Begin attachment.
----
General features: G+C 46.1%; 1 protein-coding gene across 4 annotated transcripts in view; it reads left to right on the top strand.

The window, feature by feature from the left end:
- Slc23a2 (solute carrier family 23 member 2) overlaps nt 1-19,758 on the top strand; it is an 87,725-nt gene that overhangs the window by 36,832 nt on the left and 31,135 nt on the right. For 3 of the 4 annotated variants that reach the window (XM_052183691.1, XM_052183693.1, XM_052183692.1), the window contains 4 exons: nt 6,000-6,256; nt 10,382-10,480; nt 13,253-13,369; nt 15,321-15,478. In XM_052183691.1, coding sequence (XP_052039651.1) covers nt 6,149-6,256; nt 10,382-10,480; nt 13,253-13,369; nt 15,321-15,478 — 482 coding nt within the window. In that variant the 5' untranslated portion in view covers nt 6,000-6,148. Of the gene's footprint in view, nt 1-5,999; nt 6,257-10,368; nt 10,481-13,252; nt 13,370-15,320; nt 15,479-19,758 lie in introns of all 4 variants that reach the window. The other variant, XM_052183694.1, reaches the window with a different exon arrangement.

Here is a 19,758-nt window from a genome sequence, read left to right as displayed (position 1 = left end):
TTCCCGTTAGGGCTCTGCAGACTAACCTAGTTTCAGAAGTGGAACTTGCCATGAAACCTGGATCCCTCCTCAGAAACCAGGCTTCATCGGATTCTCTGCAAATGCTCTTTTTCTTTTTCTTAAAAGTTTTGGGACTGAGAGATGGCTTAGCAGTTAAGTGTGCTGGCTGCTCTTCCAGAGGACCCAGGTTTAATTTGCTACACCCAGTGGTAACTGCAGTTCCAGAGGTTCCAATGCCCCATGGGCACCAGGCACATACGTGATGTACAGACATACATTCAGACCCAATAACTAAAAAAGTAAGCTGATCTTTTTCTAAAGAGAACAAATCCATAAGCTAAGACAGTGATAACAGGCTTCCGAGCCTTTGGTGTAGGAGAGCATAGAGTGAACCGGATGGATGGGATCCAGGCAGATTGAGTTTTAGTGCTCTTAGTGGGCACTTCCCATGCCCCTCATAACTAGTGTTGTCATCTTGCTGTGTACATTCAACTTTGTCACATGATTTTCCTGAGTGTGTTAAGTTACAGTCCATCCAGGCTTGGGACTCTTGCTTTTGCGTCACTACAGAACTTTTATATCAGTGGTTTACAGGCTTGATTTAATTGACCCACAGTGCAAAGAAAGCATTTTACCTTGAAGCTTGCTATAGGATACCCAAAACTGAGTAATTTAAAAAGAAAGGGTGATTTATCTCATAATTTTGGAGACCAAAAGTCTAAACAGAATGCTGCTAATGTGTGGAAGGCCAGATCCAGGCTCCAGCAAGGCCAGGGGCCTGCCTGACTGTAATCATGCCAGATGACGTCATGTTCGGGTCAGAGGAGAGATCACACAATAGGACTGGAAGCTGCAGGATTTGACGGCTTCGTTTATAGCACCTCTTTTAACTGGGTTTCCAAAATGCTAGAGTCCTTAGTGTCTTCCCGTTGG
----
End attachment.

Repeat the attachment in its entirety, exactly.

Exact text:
General features: G+C 46.1%; 1 protein-coding gene across 4 annotated transcripts in view; it reads left to right on the top strand.

The window, feature by feature from the left end:
- Slc23a2 (solute carrier family 23 member 2) overlaps nt 1-19,758 on the top strand; it is an 87,725-nt gene that overhangs the window by 36,832 nt on the left and 31,135 nt on the right. For 3 of the 4 annotated variants that reach the window (XM_052183691.1, XM_052183693.1, XM_052183692.1), the window contains 4 exons: nt 6,000-6,256; nt 10,382-10,480; nt 13,253-13,369; nt 15,321-15,478. In XM_052183691.1, coding sequence (XP_052039651.1) covers nt 6,149-6,256; nt 10,382-10,480; nt 13,253-13,369; nt 15,321-15,478 — 482 coding nt within the window. In that variant the 5' untranslated portion in view covers nt 6,000-6,148. Of the gene's footprint in view, nt 1-5,999; nt 6,257-10,368; nt 10,481-13,252; nt 13,370-15,320; nt 15,479-19,758 lie in introns of all 4 variants that reach the window. The other variant, XM_052183694.1, reaches the window with a different exon arrangement.

Here is a 19,758-nt window from a genome sequence, read left to right as displayed (position 1 = left end):
TTCCCGTTAGGGCTCTGCAGACTAACCTAGTTTCAGAAGTGGAACTTGCCATGAAACCTGGATCCCTCCTCAGAAACCAGGCTTCATCGGATTCTCTGCAAATGCTCTTTTTCTTTTTCTTAAAAGTTTTGGGACTGAGAGATGGCTTAGCAGTTAAGTGTGCTGGCTGCTCTTCCAGAGGACCCAGGTTTAATTTGCTACACCCAGTGGTAACTGCAGTTCCAGAGGTTCCAATGCCCCATGGGCACCAGGCACATACGTGATGTACAGACATACATTCAGACCCAATAACTAAAAAAGTAAGCTGATCTTTTTCTAAAGAGAACAAATCCATAAGCTAAGACAGTGATAACAGGCTTCCGAGCCTTTGGTGTAGGAGAGCATAGAGTGAACCGGATGGATGGGATCCAGGCAGATTGAGTTTTAGTGCTCTTAGTGGGCACTTCCCATGCCCCTCATAACTAGTGTTGTCATCTTGCTGTGTACATTCAACTTTGTCACATGATTTTCCTGAGTGTGTTAAGTTACAGTCCATCCAGGCTTGGGACTCTTGCTTTTGCGTCACTACAGAACTTTTATATCAGTGGTTTACAGGCTTGATTTAATTGACCCACAGTGCAAAGAAAGCATTTTACCTTGAAGCTTGCTATAGGATACCCAAAACTGAGTAATTTAAAAAGAAAGGGTGATTTATCTCATAATTTTGGAGACCAAAAGTCTAAACAGAATGCTGCTAATGTGTGGAAGGCCAGATCCAGGCTCCAGCAAGGCCAGGGGCCTGCCTGACTGTAATCATGCCAGATGACGTCATGTTCGGGTCAGAGGAGAGATCACACAATAGGACTGGAAGCTGCAGGATTTGACGGCTTCGTTTATAGCACCTCTTTTAACTGGGTTTCCAAAATGCTAGAGTCCTTAGTGTCTTCCCGTTGG